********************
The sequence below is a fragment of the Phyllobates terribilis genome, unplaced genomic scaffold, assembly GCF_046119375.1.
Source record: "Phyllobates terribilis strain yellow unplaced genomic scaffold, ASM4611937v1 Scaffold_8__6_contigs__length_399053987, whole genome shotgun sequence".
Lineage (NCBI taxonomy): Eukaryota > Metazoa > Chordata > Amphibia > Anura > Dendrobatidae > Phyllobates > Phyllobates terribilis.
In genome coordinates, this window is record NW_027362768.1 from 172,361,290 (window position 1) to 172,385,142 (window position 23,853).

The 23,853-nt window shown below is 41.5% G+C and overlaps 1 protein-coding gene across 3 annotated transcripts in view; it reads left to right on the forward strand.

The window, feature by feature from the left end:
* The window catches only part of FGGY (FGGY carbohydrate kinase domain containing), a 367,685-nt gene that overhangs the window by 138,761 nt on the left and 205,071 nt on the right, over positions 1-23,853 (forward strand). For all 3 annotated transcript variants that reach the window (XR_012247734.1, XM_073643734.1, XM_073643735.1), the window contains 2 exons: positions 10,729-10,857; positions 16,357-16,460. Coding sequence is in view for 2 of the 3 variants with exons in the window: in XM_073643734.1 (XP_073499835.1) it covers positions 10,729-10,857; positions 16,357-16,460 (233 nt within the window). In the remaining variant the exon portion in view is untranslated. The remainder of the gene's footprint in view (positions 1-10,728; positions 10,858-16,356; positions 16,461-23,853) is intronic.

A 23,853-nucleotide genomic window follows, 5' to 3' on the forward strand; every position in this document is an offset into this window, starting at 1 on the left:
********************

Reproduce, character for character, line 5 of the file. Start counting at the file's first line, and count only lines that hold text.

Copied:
The 23,853-nt window shown below is 41.5% G+C and overlaps 1 protein-coding gene across 3 annotated transcripts in view; it reads left to right on the forward strand.